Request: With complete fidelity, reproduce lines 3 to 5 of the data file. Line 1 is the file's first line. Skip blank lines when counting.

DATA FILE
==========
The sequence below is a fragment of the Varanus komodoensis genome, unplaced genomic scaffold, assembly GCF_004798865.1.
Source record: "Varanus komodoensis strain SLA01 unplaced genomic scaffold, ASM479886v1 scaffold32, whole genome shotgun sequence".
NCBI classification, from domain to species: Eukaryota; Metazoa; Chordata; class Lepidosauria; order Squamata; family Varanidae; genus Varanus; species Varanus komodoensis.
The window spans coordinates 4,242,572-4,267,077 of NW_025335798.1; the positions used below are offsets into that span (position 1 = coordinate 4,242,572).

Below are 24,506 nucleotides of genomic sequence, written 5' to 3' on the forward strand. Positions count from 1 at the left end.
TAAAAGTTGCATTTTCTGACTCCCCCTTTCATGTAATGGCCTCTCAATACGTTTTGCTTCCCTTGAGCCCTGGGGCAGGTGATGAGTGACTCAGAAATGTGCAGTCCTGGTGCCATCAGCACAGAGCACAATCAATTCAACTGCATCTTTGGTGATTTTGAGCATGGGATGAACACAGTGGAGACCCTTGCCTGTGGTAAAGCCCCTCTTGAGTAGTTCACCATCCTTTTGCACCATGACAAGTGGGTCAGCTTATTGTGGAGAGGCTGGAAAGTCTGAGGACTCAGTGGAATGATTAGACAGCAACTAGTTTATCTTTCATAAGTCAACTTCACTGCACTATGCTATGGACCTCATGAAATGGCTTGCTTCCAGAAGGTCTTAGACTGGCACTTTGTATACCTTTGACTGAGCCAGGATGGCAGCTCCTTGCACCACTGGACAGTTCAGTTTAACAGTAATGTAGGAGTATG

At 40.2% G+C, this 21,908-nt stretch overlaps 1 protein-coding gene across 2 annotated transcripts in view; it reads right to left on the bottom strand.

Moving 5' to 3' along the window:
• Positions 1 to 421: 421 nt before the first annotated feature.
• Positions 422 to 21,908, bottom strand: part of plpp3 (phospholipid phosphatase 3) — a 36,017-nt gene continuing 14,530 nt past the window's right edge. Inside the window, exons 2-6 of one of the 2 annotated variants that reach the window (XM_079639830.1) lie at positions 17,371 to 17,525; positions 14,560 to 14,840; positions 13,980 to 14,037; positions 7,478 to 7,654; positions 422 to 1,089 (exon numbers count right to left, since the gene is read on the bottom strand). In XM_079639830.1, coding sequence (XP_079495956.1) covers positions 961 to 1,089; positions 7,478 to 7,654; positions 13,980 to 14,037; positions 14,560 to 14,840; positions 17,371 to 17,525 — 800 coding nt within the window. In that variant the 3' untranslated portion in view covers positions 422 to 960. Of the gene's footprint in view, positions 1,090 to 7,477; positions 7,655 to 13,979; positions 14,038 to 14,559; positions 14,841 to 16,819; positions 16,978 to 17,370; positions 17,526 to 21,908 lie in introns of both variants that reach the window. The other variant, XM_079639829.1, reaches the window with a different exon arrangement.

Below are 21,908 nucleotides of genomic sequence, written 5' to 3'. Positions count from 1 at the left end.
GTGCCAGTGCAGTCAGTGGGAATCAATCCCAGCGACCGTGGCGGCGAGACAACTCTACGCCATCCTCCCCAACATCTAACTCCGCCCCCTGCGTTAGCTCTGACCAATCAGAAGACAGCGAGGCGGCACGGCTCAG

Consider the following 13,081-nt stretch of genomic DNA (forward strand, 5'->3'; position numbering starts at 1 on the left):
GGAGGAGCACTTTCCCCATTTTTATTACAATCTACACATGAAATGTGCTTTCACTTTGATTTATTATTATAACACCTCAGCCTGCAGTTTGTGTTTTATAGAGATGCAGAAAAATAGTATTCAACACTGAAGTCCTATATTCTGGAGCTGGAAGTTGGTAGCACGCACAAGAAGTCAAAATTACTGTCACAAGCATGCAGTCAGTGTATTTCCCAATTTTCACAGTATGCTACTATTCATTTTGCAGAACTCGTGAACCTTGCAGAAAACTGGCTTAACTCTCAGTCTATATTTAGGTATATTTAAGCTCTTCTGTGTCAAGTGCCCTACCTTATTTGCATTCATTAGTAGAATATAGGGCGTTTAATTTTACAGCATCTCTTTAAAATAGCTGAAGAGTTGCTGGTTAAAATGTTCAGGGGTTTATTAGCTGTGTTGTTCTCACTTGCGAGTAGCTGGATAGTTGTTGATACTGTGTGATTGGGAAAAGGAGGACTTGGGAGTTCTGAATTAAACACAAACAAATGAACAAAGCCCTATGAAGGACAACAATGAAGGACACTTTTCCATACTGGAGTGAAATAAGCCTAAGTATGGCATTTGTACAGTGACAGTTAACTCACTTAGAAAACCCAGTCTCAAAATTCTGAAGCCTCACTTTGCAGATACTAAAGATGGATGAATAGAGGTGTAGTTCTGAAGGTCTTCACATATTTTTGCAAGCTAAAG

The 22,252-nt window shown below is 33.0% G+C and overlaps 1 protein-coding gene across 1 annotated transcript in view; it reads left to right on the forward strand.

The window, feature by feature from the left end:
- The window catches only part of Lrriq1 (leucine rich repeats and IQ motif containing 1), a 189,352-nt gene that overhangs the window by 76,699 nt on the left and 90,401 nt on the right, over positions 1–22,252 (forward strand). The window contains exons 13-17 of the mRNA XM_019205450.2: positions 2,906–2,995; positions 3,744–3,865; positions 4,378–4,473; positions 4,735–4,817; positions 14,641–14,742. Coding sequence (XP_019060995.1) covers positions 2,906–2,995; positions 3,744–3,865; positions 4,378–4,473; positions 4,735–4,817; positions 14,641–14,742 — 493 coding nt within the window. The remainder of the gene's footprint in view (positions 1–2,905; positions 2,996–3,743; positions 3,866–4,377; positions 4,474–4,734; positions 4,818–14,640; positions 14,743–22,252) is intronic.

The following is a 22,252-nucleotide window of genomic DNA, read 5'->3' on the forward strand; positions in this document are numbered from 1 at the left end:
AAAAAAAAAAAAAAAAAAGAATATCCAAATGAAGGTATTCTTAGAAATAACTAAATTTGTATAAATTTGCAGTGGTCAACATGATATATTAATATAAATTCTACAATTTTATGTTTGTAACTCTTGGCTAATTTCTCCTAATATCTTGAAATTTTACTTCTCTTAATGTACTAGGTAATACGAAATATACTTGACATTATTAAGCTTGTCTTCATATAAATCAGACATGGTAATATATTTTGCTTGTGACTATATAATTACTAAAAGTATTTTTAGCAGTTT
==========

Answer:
NCBI classification, from domain to species: Eukaryota; Metazoa; Chordata; class Lepidosauria; order Squamata; family Varanidae; genus Varanus; species Varanus komodoensis.
The window spans coordinates 4,242,572-4,267,077 of NW_025335798.1; the positions used below are offsets into that span (position 1 = coordinate 4,242,572).

Below are 24,506 nucleotides of genomic sequence, written 5' to 3' on the forward strand. Positions count from 1 at the left end.